- Kill them
- Catch them
- Repel Them
Let’s now look at the three ways of getting rid of sweat bees in a little more detail:
Killing sweat bees comes in two forms.
- The mass killing of a colony
- Killing a single bee
Killing a colony
Now I would like to hope that, during the rest of this article, you have come to realize that mass killing any bee is terrible news for the whole world. Therefore, you should only use this method in the most extreme and dire states. If you feel like you have an issue that is big enough to warrant such an action, please seek professional guidance and help.
Killing a single bee
Pests are pests. However, when it comes to bees, I am still very wary of the ecological impact that killing a bee a day could create. In my opinion, I see it like this:
One thousand people kill one sweat bee a day for a year, which is 365,000 bees killed in one year. I bet many more people kill many more per day. However, I do know that there are times in which you may need to get rid of one or two. For example, if you are allergic, you will not take any risks. Now, with that said, I would like to move on to the next two options that you have.
Catching Sweat Bees
Catching sweat bees is a more difficult task than killing them. However, trying to catch them to relocate them is much better than catching them to kill. There are many bee and wasp traps that are on the market, all with a single goal – to kill.
You do that by providing enough bait in them so that the bees drown. However, if you have frequent visitors to your home, and intolerance to them, but no intention to harm the population, you can use the same traps but with less bait.
Using only a small amount of sugary liquid will attract the bees to the trap instead of you. After you have caught a few of them or finished outside, you can release them back into the wild to continue.
Alternatively, if you are un/lucky enough to see a whole swarm of the sweat bees, you can attempt to catch them all to relocate.
Catching A Swarm
Getting rid of sweat bees by catching them in a swarm in extremely difficult. However, it is possible if you get the timing right.
Bees will often swarm for only an hour or two at the most. Fight off the urge to frighten them away, and instead, quickly cover yourself up as much as possible. While sweat bees pose no threat to humans, they will sting if they feel threatened. However, one good point about a swarm of bees is that they have no home yet, which means they will not be protecting anything.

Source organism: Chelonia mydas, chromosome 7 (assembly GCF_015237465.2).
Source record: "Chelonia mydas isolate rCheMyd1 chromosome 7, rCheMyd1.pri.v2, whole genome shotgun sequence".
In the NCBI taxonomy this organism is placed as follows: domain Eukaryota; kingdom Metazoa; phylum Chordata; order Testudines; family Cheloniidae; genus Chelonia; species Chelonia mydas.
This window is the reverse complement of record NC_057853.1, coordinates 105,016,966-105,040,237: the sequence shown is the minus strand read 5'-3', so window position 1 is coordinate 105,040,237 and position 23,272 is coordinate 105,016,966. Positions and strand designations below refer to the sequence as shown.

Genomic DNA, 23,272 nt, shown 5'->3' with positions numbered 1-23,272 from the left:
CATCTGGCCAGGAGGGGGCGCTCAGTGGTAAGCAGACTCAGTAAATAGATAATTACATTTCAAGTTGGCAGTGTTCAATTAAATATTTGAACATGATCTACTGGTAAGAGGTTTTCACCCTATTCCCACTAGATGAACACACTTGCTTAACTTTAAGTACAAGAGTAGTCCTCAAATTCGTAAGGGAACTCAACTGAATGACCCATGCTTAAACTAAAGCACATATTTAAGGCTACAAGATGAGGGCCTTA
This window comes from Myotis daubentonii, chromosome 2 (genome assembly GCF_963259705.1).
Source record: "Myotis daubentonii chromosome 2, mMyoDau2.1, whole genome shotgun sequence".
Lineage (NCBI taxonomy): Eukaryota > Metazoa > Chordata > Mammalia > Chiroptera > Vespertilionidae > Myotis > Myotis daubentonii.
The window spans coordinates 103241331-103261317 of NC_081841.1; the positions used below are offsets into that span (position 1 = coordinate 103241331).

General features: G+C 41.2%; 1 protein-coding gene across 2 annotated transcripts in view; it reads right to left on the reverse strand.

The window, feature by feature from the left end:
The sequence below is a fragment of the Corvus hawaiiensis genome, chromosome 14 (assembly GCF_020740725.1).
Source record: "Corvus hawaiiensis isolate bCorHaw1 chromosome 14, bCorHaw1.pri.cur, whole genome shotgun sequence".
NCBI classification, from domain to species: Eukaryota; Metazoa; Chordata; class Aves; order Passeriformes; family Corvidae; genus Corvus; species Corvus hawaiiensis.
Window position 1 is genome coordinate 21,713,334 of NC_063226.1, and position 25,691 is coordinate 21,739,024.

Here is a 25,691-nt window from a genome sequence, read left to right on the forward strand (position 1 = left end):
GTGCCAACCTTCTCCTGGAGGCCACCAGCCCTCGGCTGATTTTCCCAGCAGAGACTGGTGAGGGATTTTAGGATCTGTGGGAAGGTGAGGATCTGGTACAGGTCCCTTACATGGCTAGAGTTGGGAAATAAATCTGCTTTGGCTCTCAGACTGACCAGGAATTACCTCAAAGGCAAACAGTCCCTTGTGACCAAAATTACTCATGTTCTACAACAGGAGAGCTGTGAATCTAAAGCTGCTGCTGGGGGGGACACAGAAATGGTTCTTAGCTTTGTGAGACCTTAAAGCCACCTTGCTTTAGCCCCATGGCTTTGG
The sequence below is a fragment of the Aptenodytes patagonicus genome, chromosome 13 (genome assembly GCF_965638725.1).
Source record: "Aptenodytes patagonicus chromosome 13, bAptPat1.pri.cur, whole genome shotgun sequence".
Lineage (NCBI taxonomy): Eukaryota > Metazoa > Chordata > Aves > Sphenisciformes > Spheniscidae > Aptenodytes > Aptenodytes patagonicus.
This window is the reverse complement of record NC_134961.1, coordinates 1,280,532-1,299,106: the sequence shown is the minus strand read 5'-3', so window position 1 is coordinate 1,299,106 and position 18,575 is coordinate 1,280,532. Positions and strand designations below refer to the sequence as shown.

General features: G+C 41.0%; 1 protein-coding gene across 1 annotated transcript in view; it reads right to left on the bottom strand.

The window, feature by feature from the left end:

- Use a container large enough to contain the whole swarm. Swarms can be anything from the size of a baseball to the size of a basketball or more.
- If the swarm is on a branch, you can cut the branch and lower it into the box.
- Cover the box. Providing you have the majority of the bees inside the box, it is likely that you have the queen, too. That is because the queen is usually in the center of the swam. Most bees will follow the queen, so if you have the queen in the box, the others should follow.
- If you can, leave the box for a little while to allow the other bees to follow the queen into the box. If they are fanning the opening to the box, you have caught the queen too.
- You can now try to move them carefully away from your home. To do this, you have to be relatively quick while trying not to disturb them too much. That is more difficult than it seems.
If you have any concerns, you should call for professional assistance.
Repelling sweat bees is, by far, the most humane and recommended way to reduce the problem that they cause to you. The issue is that it is challenging to repel them. Due to their nature and love of sweat, the best preventative method is to shower often. However, here are a few other options for you to try:
- Rub your exposed skin with peppermint oil. Make sure that you use it in a carrier oil, so it does not burn your skin. Sweat bees no not like the smell of peppermint.
- Keep your yard maintained well enough not to have exposed soil for them to create their nests:
- Higher lawn cuts
- Flower beds surrounded with mulch instead of uncovered soil
- Grow mint plants.
- Use fans to circulate the air. Either indoors or outdoors, bees prefer hot, humid, and moist environments. If you keep these to a minimum bu circulating air, you are likely to see less of them by you.
Sweat bees may be a nuisance, but unlike fleas, they are precious to the whole world. Killing them should only be a very last resort. Please try to use the repelling methods before doing anything else. If you have any doubts about what you should do with bees, you are much better to call professionals.